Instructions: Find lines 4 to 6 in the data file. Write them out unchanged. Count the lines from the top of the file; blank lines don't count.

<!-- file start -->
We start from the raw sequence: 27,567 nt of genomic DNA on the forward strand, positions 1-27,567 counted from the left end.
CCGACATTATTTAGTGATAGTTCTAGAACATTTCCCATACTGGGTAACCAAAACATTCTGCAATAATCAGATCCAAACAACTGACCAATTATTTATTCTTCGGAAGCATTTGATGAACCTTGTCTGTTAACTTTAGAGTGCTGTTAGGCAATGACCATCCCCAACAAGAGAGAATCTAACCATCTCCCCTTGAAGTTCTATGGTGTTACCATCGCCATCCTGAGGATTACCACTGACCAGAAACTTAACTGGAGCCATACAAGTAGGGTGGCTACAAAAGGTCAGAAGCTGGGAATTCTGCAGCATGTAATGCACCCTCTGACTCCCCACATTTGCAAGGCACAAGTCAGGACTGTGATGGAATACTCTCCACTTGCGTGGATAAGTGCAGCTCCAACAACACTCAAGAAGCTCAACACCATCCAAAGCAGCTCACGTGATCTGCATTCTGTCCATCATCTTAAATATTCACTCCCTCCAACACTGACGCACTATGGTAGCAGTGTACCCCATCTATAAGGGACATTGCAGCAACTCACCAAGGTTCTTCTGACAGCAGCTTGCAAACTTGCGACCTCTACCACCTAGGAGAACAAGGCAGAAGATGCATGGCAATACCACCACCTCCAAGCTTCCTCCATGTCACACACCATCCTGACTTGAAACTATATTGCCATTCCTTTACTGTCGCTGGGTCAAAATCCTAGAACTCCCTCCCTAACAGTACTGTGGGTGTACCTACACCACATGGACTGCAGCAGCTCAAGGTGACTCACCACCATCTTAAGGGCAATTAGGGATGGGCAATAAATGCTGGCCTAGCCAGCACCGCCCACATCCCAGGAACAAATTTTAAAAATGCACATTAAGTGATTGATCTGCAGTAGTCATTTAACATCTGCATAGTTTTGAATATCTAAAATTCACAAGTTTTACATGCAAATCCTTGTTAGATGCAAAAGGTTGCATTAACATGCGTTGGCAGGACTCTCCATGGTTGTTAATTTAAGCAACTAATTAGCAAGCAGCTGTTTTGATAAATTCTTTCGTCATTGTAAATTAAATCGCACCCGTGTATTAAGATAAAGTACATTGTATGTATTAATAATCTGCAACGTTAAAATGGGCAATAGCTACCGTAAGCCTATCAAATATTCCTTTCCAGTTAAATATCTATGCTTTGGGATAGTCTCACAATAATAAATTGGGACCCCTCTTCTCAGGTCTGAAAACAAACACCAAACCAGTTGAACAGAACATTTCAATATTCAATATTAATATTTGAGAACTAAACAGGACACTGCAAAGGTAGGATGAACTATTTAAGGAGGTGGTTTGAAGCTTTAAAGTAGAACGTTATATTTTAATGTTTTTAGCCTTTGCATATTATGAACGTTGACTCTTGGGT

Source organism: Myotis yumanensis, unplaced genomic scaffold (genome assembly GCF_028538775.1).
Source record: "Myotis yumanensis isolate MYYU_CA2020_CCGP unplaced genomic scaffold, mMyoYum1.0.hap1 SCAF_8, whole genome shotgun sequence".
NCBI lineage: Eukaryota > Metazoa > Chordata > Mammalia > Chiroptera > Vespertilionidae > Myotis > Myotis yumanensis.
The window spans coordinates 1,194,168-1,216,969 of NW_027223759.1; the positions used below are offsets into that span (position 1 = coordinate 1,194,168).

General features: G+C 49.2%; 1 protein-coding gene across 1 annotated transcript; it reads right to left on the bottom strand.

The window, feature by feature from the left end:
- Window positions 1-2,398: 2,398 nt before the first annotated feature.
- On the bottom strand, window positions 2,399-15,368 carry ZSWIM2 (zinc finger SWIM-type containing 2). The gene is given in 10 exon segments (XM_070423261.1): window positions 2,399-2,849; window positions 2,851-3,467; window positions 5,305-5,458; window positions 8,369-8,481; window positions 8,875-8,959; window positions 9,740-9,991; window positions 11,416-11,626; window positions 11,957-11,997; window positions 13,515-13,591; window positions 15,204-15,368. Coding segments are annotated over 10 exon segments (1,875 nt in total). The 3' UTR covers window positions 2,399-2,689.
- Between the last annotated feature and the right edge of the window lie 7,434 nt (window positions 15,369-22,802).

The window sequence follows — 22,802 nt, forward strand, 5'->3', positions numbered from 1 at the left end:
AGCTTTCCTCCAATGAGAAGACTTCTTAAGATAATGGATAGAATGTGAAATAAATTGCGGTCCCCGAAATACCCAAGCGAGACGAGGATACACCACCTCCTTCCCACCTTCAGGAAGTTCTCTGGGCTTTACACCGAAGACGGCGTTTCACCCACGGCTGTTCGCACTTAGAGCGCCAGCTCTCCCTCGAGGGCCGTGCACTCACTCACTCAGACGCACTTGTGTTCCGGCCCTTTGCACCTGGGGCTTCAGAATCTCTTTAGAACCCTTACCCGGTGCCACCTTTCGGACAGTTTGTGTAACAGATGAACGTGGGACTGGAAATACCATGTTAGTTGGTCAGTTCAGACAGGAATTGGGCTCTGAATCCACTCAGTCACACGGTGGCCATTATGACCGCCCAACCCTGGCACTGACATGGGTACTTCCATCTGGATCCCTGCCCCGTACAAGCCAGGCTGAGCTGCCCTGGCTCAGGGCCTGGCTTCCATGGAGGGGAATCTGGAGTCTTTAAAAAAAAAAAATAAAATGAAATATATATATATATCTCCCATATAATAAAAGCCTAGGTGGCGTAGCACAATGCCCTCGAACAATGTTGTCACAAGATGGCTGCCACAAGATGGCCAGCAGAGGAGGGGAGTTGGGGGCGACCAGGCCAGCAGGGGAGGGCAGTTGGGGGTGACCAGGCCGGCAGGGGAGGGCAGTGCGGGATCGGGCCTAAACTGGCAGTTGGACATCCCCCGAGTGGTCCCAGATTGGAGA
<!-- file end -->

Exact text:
Source record: "Myotis yumanensis isolate MYYU_CA2020_CCGP unplaced genomic scaffold, mMyoYum1.0.hap1 SCAF_8, whole genome shotgun sequence".
NCBI lineage: Eukaryota > Metazoa > Chordata > Mammalia > Chiroptera > Vespertilionidae > Myotis > Myotis yumanensis.
The window spans coordinates 1,194,168-1,216,969 of NW_027223759.1; the positions used below are offsets into that span (position 1 = coordinate 1,194,168).